This week, the Senate Health, Education, Labor, and Pensions Committee passed ENDA out of committee.  If it goes on to become law, ENDA will extend to gay, lesbian, bisexual and transgender employees the same workplace protections guaranteed to other groups. Specifically, it would forbid discrimination “because of such individual’s actual or perceived sexual orientation or gender identity.”

A story on the blog Policymic titled 5 People Who Were Fired for Being Gay, and the 29 States Where That is Still Legal, profiles a lesbian soccer coach in Tennessee, a management analyst with the Library of Congress, and others who have faced employment discrimination because of their LGBT status.

Many feel the time has come for Congress to pass ENDA, including groups like the Human Rights Campaign Fund that are calling for public action.  Without ENDA, LGBT workers around the country will continue to endure workplace discrimination and be excluded from the promise of a free and fair workplace for all Americans.

Anne Richardson

About Anne Richardson

Anne Richardson is the Associate Director of Public Counsel Opportunity Under Law, a project aimed at eliminating economic injustice on behalf of underrepresented workers, students, and families throughout California and nationwide. Previously she was a partner at Hadsell Stormer Richardson & Renick representing plaintiffs in all varieties of employment discrimination and civil rights matters for over twenty years. A graduate of Stanford Law School, she has been named to the Top 100 Lawyers in Southern California and has received numerous honors for her work.

Italian Colors decision shows Supreme Court’s true colors on arbitration agreements

By Anne Richardson

Many people don’t realize that when they start working at a new company the papers they sign often contain agreements to give up their right to go to court if their rights are violated.  Too often, it is only when a company has fired that worker, refused to pay her overtime, or subjected her to harassment that a person turns to a lawyer and discovers that the employment dispute will be decided by an arbitrator, not a judge or a jury.

Even if the prospective employee reads and understands that what they are signing requires them to arbitrate, their “agreement” is hardly a voluntary one — most employees are powerless to alter the terms of an employment agreement.  For many, the need to pay bills outweighs the concern that someday that employee may have a dispute with the employer.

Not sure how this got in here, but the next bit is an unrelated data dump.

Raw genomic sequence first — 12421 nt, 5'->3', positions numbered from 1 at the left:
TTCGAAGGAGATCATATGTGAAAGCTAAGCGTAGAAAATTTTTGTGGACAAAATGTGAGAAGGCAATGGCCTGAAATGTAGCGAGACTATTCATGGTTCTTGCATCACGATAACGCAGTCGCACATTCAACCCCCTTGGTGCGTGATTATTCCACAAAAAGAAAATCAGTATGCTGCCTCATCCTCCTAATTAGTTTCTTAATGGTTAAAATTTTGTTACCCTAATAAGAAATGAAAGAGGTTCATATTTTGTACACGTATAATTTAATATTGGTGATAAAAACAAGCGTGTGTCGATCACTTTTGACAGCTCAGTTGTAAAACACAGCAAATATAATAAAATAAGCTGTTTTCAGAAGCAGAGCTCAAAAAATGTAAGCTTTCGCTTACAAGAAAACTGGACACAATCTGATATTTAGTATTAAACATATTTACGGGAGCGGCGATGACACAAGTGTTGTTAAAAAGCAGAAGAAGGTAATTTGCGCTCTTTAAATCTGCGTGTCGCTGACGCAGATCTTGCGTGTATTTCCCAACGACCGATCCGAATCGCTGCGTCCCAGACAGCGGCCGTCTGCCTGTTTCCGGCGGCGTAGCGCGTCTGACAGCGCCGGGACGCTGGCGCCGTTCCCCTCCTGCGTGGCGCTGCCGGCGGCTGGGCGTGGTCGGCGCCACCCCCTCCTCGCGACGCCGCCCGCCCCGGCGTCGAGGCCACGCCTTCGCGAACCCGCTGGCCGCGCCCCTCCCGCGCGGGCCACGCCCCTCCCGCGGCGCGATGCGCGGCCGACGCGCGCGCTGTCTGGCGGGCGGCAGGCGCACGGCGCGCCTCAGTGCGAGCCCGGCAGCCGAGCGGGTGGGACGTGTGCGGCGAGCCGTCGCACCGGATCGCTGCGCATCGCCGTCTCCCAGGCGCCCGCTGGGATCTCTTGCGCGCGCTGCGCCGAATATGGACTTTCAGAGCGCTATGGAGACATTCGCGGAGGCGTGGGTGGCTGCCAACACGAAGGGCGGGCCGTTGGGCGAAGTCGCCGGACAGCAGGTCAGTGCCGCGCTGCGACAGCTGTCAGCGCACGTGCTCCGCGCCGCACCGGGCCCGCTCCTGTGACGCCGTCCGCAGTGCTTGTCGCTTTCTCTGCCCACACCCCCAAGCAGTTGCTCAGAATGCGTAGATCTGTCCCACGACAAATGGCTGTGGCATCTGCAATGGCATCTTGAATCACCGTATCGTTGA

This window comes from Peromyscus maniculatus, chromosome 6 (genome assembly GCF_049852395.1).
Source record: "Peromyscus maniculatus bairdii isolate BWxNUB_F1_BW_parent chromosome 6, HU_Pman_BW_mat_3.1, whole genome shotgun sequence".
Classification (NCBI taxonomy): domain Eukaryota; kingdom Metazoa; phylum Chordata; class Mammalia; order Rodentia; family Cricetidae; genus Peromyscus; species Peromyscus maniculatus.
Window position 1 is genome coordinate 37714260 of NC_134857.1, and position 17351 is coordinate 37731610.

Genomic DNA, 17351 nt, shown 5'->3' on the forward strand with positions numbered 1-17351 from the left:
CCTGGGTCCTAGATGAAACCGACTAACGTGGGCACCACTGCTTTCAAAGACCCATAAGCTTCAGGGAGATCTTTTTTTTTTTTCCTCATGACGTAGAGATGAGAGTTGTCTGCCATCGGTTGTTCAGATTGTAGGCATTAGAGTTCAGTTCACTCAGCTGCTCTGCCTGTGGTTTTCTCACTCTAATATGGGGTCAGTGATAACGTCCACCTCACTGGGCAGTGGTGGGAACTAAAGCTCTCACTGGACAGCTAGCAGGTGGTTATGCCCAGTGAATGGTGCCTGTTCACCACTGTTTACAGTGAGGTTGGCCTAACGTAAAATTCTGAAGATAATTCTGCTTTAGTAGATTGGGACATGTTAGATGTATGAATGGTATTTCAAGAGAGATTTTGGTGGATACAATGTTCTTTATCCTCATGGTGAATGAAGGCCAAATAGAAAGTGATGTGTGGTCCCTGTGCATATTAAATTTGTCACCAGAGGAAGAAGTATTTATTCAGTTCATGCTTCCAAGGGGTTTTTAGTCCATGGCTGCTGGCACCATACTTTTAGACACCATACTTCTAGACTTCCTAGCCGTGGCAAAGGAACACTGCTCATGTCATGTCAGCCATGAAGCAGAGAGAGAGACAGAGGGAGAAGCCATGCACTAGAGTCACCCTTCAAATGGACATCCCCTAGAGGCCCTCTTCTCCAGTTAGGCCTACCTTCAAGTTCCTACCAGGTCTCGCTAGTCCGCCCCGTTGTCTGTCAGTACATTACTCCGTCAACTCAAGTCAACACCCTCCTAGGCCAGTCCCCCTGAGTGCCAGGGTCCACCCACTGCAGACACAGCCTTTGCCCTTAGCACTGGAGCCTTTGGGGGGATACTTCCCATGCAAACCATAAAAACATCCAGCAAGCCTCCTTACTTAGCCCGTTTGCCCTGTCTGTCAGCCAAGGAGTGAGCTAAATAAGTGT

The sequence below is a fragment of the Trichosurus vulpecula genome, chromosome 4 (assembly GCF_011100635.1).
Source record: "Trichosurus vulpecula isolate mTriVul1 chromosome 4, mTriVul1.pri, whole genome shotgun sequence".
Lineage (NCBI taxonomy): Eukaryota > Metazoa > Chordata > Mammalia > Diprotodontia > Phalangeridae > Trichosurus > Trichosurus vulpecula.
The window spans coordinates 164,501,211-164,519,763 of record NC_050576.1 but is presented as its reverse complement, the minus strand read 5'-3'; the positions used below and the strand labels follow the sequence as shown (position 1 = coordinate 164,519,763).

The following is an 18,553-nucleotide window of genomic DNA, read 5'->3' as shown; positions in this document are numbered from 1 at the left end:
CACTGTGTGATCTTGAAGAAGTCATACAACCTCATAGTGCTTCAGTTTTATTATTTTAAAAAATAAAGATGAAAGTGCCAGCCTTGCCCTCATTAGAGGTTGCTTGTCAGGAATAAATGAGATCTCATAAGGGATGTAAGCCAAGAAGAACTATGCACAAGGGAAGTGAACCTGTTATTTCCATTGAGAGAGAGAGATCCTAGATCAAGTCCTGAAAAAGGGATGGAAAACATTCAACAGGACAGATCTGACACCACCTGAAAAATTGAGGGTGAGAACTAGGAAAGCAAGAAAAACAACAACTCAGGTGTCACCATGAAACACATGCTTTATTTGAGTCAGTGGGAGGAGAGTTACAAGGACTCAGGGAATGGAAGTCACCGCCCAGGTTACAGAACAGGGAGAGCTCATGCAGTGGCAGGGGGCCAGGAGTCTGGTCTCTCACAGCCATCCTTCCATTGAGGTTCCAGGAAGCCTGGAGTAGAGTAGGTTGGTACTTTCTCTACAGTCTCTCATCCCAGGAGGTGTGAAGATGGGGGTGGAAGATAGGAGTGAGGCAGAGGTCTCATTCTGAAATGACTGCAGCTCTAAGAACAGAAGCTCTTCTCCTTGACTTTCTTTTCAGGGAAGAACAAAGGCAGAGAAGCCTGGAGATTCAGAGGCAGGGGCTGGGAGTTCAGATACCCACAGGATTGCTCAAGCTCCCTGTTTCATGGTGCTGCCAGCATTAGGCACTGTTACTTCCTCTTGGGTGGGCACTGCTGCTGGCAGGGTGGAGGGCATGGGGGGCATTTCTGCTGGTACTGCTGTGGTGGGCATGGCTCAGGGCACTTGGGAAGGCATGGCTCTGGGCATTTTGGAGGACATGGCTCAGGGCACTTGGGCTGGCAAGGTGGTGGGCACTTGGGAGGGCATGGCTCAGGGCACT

The downsides of arbitration to employees and consumers are many.  Employers and large corporations are more likely to be “repeat players” in arbitration, and it is well known that arbitrators tend over time to become partial to those that employ them regularly.  In addition, an arbitrator who does provide a large judgment to an employee is subject to being blackballed by the employers who may refuse to agree to use that arbitrator in the future.  According to a 2007 survey conducted by the non-profit Public Citizen, consumers had lost more than 94 percent of cases handled by the debt collection arbitrator National Arbitration Forum.  The Supreme Court’s June 20 decision in American Express Co. v. Italian Colors Restaurant continues an aggressive run of cases by this Court that take the side of big business against the little guy.  In Italian Colors, owners of a small restaurant tried to challenge an arbitration agreement that was forced upon them by American Express.  The restaurant owners claimed that American Express violated federal antitrust laws that affected small businesses as a class, but the arbitration agreement prohibited any class action claims.

Unfortunately, the restaurant’s individual claim was only worth $38,549.  The cost of arbitrating the case was estimated to be between $100,000 and $1,000,000.  Unless the restaurant could bring a class action, there was no way it could recover its loss.  The restaurants argued that the class action prohibition in the arbitration agreement prevented the enforcement of federal antitrust laws.

Justice Scalia, writing for the majority, upheld the class action prohibition in the arbitration agreement.  In her sharply worded dissent, Justice Kagan called the decision a “betrayal of our precedents,” wherein “[t]he monopolist gets to use its monopoly power to insist on a contract effectively depriving its victims of all legal recourse.”

Employee arbitration agreements may still be challenged on grounds that they are unconscionable if the employee was forced to accept the agreement and the terms of the agreement are overly harsh or one-sided in some respect, then the arbitration agreement will not be upheld.

But the Italian Colors case demonstrates that the Federal Arbitration Act, which was passed in 1925, needs to be amended.  Congress must respond to the Supreme Court’s extreme interpretation, which threatens to undermine important legislation protecting consumers, employees and other vulnerable citizens.

Anne Richardson

About Anne Richardson

Anne Richardson is the Associate Director of Public Counsel Opportunity Under Law, a project aimed at eliminating economic injustice on behalf of underrepresented workers, students, and families throughout California and nationwide. Previously she was a partner at Hadsell Stormer Richardson & Renick representing plaintiffs in all varieties of employment discrimination and civil rights matters for over twenty years. A graduate of Stanford Law School, she has been named to the Top 100 Lawyers in Southern California and has received numerous honors for her work.